MIT researchers have reminded us about one striking example. The Wikipedia contains a page titled Phase-out of incandescent light bulbs whose first sentence says:
Governments around the world have passed measures to phase out incandescent light bulbs for general lighting in favor of more energy-efficient lighting alternatives.You see, governments across the world "passed measures" based on their belief – a dogma, to be more precise – that there's something intrinsically and unavoidably wrong about incandescent light bulbs when it comes to their energy efficiency and this defect can't go away.
But the energy is conserved. It can't get lost, it may only be converted from one form to another. What we care about is whether the form of the energy that we get is "useful". Heat is often considered useful by many people – but sometimes it's not.
Incandescent light bulbs are based on the conversion of the electric current to heat which gets converted to light because heated objects emit electromagnetic radiation. The emitted light nicely carries all the frequencies, especially those within the interval of the visible spectrum, but also some frequencies that are "not useful", like the infrared waves. Those don't help us to see and only propagate as a form of heat.
But there's no reason to think that this problem can't be circumvented. There's no reason to be confident that the incandescent light bulbs won't return as the most widespread light bulbs. Yesterday, an MIT group has issued a
press release ("Recycling light")about their Nature nanotechnology article
...see also: Phys.ORG, Google News...
To make things really old-fashioned, the most important light-emitting component of their light bulb is... a wolfram (tungsten) filament, the same one people have been using since the 19th century. It is heated to 3,000 kelvins. So far, everything sounds conventional. What's added is the stuff around,
a cold-side nanophotonic interference systemwhich is designed so that it simply transmits the visible light while it reflects the infrared light. So the "invisible" infrared light that would normally escape and turn its energy into heat losses is (partly) reflected back to the filament and helps to increase the temperature of this filament so that you don't have to pump too much electricity into it. When the filament gets another chance (or another chance afterwards, and so on), it may emit the same energy in the form of the visible light.
Picture of the prototype by Dr Ilic
In this way, Ilic, Bermel, Chen, Joannopoulos, Celanovic, and Soljacic simply "recycle the light". Some light that has the wrong frequency gets returned to the source and has an increased chance to come out as the light at a "right" frequency. The know-how behind the materials that may return one frequency and transmit another is known as the photonic crystals. They are periodic or nearly periodic nanostructures that act on the light of different frequencies much like the ordinary crystals.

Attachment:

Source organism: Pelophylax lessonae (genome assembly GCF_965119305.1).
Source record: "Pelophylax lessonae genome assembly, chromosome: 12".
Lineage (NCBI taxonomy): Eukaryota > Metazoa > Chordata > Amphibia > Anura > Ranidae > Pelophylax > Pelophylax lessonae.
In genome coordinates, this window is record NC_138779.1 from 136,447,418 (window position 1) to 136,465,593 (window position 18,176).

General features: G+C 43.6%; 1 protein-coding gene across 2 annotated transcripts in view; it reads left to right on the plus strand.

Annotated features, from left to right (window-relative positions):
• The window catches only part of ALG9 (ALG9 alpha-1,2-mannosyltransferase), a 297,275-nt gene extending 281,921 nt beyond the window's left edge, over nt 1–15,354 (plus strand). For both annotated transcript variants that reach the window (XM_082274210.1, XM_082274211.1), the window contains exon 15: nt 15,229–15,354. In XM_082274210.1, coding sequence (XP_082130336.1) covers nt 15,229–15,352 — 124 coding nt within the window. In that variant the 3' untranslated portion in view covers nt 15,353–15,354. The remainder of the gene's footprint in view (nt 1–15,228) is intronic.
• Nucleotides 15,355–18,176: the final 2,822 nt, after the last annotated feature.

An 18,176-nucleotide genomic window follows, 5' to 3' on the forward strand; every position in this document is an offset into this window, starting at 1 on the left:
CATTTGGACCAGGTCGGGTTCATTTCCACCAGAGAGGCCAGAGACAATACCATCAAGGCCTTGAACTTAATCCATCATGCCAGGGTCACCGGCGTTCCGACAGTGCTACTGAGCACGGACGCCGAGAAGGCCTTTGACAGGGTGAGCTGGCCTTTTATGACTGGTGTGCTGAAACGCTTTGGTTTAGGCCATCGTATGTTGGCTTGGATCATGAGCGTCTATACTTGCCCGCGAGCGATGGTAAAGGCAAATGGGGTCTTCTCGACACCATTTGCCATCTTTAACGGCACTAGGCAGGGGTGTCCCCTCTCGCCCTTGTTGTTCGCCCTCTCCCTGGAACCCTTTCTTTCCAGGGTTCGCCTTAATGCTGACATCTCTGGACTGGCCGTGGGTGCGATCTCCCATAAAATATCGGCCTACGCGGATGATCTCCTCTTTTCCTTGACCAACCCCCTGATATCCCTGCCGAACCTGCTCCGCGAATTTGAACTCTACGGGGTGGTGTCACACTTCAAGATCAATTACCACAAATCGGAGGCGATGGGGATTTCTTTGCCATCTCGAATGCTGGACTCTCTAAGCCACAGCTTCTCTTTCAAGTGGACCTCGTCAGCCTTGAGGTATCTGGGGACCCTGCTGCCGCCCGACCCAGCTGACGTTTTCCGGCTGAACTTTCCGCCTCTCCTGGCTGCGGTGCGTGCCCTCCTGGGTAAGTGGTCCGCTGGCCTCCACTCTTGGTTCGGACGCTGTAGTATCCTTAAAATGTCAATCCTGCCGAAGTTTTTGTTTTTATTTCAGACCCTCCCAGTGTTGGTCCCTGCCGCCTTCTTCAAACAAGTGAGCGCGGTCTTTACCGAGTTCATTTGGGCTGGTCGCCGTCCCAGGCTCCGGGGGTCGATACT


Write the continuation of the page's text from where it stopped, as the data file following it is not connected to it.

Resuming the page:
The advantages of incandescent light bulbs are obvious. The flawless white light contains the electromagnetic radiation of all visible frequencies – pretty much fairly represented – and the light bulb has the right color and intensity a split second after you turn it on. I am sure that many people would welcome the comeback of Edison's light bulbs.
There exists a general reason to think that all similar plans to "switch the world's technology" from one type of a product to another (e.g. from incandescent bulbs to LED) is completely counterproductive: such communist-style planning doesn't work well at any timescales. What do I mean?
Well, such transitions can't be "prescribed" too quickly because the transition costs and the hassle would obviously be too high. You would need hundreds of millions of people to replace their light bulbs quickly. You don't even have this many new light bulbs and so on. So these regulators typically define a deadline – five years in the future or something like that – by which point the transition should take place.
However, this delayed implementation paradigm is completely flawed, too. It's flawed because the research in labs such as the MIT labs often takes place more quickly than that – more quickly than the time needed to replace products in the real world. And in five years, completely different products may be ready that totally change the game and that can make the bulbs (or other technologies) rendered obsolete the winners again.
Similar comments apply to much more serious questions than the light bulbs – such as the fossil fuels. Whether fossil fuels are going to be the best solution in 2040 or not depends on the answers to many questions that are currently unknown. Fossil fuels seem to be the most convenient source of energy today but this may very well be the case in the future, too. Many discoveries may take place. The CO2 climate sensitivity may turn out to be extremely low. CO2 may be captured in a way that will shut the mouth of the climate alarmists even if the sensitivity is high. Fossil fuels may become renewable and people will produce them from something else (plus another source of energy). And so on. Whenever something like that happens, it will mean that the rational way for the people to adapt will be different than before. It's totally harmful to predetermine how the people should behave in the next 5, 10, or 20 years.
It is a form of a terrorist attack for someone to try to eliminate the incandescent light bulbs or fossil fuels or anything else from the spectrum of competing technologies. People trying to ban whole segments of technology must be treated as Luddites and on par with other terrorists.